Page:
The Newspaper for the Future of Miami
Connect with us:
  • Facebook
  • Twitter
  • Instagram
  • Linkedin
Front Page » Top Stories » Educators Map Out Programs That Meet Business Workforce Needs

Educators Map Out Programs That Meet Business Workforce Needs


Written by on September 14, 2000

With Greater Miami’s business community battling a shortage of workers trained in new high-tech occupations, economic development leaders last week turned their focus squarely to a newly forged partnership with education.

Citing concern that the new wave of business will bypass the community unless it has the proper workforce mix, Miami-Dade County’s economic development organization, the Beacon Council, Friday brought together seven high-level educators to talk about schools working with industry for workforce development.

Representatives for businesses considering relocating here said "We have to move to where our workforce is and find the workforce with the skills that we need," Council President Frank Nero told the audience. "Do we have the workforce to fill the needs of Miami-Dade and all of South Florida to fill the opportunities that are available?"

Concern for workforce development was born a few years ago when the One Community One Goal job-creation effort spearheaded by the Greater Miami Chamber of Commerce turned up concerns in all eight of its targeted industries that enough skilled high-level workers wouldn’t be available to take advantage of growth opportunities.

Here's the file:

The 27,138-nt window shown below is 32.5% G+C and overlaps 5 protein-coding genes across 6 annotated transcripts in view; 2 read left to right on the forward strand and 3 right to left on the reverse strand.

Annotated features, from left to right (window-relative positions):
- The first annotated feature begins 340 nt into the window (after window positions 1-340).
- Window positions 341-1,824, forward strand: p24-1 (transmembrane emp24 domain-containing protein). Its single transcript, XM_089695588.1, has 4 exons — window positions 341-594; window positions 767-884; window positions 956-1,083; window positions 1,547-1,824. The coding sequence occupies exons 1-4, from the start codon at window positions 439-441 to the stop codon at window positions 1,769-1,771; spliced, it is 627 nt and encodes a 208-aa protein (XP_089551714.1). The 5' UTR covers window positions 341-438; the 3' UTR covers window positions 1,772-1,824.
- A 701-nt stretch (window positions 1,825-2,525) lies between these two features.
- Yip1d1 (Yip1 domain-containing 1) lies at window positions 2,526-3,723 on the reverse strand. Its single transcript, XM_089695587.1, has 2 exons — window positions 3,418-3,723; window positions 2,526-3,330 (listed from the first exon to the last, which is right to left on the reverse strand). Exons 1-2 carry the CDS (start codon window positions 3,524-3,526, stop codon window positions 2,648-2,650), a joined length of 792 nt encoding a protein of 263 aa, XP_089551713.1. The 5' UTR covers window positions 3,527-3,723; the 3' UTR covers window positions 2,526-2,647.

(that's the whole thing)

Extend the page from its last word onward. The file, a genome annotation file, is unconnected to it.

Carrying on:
That concern was evident both in the Beacon Council session and last Wednesday when developer Leonard Miller of Lennar Corp. addressed the Greater Miami Chamber of Commerce trustees on the Annenberg Challenge, an effort to make public education more effective. Both referred to the One Community findings as a call to action.

Wasim Shomar, director of the School of Design & Technology at Miami-Dade Community College, told the Beacon Council breakfast at the Biltmore Hotel that part of the worker gap may be illusory.

"When I was at IBM five years ago, I had to find engineers and technicians" and noted a great scarcity, he said. "On the educational side, our fear is, can we place the students we are training? Clearly, there is a disconnect."

But much of the gap is real, Mr. Shomar said, and his college is stepping up to meet the challenge in an innovative way — a complete reorganization to meet the needs of business.

"It’s a very brave step to take the largest community college in the nation" with 128,000 students "and the No. 1 community college in the nation in quality and revamp it so that it is responsive to the business community."

Yet, he said, that’s what M-DCC has done in direct response to the One Community One Goal study, splitting off much of the college into individual schools that track the specific key development areas outlined in the One Community study, including new schools that focus on film and entertainment, education, aviation and the visitor industry.

"We restructured our entire management team so that we can be responsive" to the needs of business, Mr. Shomar said, creating 32 new programs ranging from very short-term training up to an associate’s degree program.

The college, he said, has gone after, and gotten, $30 million from the state to establish programs solely based on the One Community One Goal recommendations.

Educators’ recognition of the needs of the business community seems broad and deep.